A New Year

45/52 beach read


This is the view from where I sit on the eve of another year. Not literally, of course, but “literal” has never meant much to me. Literally, the view is more about scattered toys and laundry piles and cough drops (I’m trying and failing to remember a holiday season that didn’t feature some virus or other).

But, the real view, the shaped-by-a-river-of-prayer view? It looks like this: quiet, peaceful, empty, yet hopeful. There is something just over the horizon … I can sense it … almost see it. I don’t know exactly what it is, but I know that it is good.

It’s a far cry from last year’s view. Having moved to Florida only a few months before, having just determined to take a break from university teaching, the future looked blank.

Then, it was emptiness. Now, it is expectation.

What happened in the between? What has brought me from one to the other? The answer, I think, is month after month of not-having and not-doing. Waiting, you might call it, though it often felt more like grieving.

I stopped teaching. I didn’t start serving in our new church. I didn’t make many new friends (though, there are a few – you know who you are!). I didn’t organize or join a church small group. I watched my husband volunteer in the kids’ classrooms while I moved in small circles between house and yard and house and library.

And what am I left with at the end of this year of nothing? A finished manuscript for a memoir, this blog, and many, many new plans and dreams. Dreams that are entirely unrealized yet somehow substantial in their promise and their beauty.

I am living the upside-down values of Jesus’s kingdom. That which looks empty is full. That which has died brings life. Beneath the piles of laundry and the scattered toys, between the crumpled tissues and half-empty medicine bottles, there is water becoming wine.

We may still be living in darkest winter, but I sense the nearness of spring. And, so, I dip my toes in the river and pray the season in. My prayers are merely a welcome for all that God long ago determined to give.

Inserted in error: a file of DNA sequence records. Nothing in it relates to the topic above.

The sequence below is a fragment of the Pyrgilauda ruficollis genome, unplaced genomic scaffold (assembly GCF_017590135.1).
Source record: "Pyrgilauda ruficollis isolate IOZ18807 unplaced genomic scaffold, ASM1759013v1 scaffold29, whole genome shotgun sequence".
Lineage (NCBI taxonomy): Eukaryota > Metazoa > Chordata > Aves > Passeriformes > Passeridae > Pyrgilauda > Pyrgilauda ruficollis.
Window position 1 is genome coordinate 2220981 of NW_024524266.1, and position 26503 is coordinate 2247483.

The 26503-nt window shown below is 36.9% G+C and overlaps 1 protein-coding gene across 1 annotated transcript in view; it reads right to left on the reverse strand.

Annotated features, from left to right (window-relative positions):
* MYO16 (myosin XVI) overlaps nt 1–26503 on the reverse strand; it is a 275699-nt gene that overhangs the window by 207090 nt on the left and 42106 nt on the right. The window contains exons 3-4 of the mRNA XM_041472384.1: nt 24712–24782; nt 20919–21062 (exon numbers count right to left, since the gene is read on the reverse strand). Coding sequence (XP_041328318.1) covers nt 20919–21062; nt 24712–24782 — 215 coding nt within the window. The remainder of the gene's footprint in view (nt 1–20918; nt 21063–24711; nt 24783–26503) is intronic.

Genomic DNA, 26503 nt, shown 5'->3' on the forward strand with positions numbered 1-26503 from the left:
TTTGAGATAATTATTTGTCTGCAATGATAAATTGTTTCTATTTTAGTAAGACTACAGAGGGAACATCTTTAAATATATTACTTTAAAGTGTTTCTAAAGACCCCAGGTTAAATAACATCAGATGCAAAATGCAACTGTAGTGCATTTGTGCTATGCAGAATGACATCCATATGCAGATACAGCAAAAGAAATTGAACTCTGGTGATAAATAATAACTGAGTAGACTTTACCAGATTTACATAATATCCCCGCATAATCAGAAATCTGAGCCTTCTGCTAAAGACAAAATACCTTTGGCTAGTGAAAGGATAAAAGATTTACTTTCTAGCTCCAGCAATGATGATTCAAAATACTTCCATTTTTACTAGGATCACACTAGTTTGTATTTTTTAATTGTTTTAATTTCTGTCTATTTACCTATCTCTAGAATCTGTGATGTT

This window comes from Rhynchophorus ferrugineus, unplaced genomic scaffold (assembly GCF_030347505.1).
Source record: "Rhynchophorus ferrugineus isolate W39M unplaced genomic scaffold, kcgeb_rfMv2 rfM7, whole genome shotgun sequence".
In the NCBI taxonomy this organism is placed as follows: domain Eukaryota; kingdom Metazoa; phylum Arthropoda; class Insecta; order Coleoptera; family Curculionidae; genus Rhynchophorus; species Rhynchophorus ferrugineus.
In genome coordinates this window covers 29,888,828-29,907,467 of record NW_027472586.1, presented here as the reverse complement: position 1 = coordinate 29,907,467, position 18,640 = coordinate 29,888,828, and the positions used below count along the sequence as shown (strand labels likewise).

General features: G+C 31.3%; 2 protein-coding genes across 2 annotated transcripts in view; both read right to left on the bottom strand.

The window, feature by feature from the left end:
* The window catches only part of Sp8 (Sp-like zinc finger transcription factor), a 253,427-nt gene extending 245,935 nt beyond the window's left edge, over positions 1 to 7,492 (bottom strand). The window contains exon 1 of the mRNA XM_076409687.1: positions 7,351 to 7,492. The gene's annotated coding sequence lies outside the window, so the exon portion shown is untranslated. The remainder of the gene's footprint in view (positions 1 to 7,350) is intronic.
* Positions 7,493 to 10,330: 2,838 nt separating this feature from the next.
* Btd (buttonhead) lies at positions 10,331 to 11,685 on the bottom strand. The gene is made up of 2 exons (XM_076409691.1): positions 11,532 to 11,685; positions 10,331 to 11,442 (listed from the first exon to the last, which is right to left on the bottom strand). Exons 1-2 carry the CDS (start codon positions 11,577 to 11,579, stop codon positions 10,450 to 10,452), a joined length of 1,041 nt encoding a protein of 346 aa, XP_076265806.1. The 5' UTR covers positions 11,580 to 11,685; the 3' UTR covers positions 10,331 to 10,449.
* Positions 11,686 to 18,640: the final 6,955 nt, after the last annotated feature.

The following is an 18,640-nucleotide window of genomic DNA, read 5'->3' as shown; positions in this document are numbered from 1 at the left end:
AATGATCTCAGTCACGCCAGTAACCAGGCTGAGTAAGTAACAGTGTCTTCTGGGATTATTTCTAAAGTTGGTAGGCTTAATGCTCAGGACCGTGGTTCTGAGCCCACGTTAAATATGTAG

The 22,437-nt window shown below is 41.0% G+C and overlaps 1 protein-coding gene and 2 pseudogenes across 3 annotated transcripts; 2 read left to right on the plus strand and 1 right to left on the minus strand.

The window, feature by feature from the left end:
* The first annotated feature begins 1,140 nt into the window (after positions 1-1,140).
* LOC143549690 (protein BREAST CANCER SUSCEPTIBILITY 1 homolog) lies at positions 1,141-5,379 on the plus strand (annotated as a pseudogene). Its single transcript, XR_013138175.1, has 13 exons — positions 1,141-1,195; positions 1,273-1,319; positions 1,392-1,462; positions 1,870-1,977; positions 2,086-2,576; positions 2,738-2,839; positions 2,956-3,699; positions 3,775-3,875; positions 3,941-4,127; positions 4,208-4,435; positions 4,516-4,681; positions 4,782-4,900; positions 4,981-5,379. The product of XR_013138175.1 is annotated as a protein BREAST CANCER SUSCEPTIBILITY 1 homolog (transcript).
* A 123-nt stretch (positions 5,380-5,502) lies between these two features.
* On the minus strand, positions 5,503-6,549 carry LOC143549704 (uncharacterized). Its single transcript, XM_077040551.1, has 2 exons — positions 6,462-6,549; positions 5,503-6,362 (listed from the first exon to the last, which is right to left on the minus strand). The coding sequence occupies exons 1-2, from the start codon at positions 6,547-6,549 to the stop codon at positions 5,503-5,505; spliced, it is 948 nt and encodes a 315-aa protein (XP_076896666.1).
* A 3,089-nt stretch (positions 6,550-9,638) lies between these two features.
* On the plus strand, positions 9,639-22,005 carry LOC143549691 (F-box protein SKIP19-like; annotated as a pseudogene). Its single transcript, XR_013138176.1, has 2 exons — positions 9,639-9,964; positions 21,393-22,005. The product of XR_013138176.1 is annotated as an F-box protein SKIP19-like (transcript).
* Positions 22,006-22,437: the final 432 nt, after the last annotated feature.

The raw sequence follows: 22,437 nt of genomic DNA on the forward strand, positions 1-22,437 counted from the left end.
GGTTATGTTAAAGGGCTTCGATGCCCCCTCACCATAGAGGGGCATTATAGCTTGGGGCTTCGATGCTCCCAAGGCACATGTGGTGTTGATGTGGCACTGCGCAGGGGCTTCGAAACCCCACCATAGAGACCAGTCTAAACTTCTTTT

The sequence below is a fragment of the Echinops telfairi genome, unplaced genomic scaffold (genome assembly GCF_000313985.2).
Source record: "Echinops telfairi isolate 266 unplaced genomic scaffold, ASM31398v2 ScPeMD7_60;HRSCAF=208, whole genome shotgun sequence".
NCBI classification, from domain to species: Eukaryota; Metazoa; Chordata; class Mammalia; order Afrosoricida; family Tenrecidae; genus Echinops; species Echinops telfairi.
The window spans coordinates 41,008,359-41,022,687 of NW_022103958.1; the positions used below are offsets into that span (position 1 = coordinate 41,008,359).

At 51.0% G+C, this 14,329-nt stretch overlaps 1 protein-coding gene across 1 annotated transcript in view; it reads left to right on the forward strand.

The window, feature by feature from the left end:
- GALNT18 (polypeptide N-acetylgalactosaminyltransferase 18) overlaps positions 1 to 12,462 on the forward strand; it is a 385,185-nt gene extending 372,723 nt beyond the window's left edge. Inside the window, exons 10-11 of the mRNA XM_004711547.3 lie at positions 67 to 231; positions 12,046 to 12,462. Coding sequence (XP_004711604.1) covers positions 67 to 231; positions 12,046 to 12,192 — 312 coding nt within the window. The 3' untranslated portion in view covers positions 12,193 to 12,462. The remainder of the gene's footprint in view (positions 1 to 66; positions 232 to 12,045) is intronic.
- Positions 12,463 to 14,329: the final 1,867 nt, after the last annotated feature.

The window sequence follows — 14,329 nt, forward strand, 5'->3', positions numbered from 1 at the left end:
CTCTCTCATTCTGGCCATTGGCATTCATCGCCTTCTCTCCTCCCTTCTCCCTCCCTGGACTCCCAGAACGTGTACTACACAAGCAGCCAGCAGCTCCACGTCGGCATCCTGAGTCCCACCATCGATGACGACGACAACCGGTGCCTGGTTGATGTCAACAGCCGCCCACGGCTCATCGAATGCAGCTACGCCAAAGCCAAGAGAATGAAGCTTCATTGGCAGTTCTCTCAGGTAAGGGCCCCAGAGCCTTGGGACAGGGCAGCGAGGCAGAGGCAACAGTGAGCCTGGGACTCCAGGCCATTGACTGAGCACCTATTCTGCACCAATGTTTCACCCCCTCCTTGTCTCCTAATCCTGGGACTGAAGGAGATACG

“Ask the Lord for rain in the springtime … He gives showers of rain to all people.”

Zechariah 10:1



Advent (Day 22)

National Cathedral

A prayer for the fourth Sunday of Advent.

Purify our conscience, Almighty God, by your daily visitation, that your Son Jesus Christ, at his coming may find in us a mansion prepared for himself; who lives and reigns with you, in the unity of the Holy Spirit, one God, now and for ever. Amen.

from The Book of Common Prayer


Advent (Day 15)


 A prayer for this third Sunday of Advent:

Stir up your power, O Lord, and with great might come among us; and, because we are sorely hindered by our sins, let your bountiful grace and mercy speedily help and deliver us; through Jesus Christ our Lord, to whom, with you and the Holy Spirit, be honor and glory, now and for ever. Amen.

 from The Book of Common Prayer


Advent (Day 9)


I recall that the One to whom we cry is no longer an infant, and this feels both wonderful and terrifying. 

We begin to see him as he now is in dreams and poetry, for only metaphor can give us a glimpse of the truth: “His head and hair were white like wool, as white as snow, and his eyes were like blazing fire … his voice was like the sound of rushing waters” (Revelation 1:14,15).

Here, on this second Monday of Advent, is a poem from Madeleine L’Engle. She who dared to imagine and yet still dared to pray.


          Come, Lord Jesus


     Come, Lord Jesus! Do I dare

     Cry: Lord Jesus, quickly come!

     Flash the lightning in the air,

     Crash the thunder on my home!

     Should I speak this aweful prayer?

     Come, Lord Jesus, help me dare.


     Come, Lord Jesus! You I call

     To come (come soon!) are not the child

     Who lay once in the manger stall,

     Are not the infant meek and mild.

     You come in judgement on our all:

     Help me to know you, whom I call.


     Come, Lord Jesus! Come this night

     With your purging and your power,

     For the earth is dark with blight

     And in sin we run and cower

     Before the splendid, raging sight

     Of the breaking of the night.


     Come, my Lord! Our darkness end!

     Break the bonds of time and space.

     All the powers of evil rend

     By the radiance of your face.

     The laughing stars with joy attend:

     Come Lord Jesus! Be my end!

                    – Madeleine L’Engle


Advent (Day 8)

white cosmos at dusk

A prayer for this second Sunday of Advent:

Merciful God, who sent your messengers the prophets to preach repentance and prepare the way for our salvation: Give us grace to heed their warnings and forsake our sins, that we may greet with joy the coming of Jesus Christ our Redeemer; who lives and reigns with you and the Holy Spirit, one God, now and forever. Amen.

from The Book of Common Prayer


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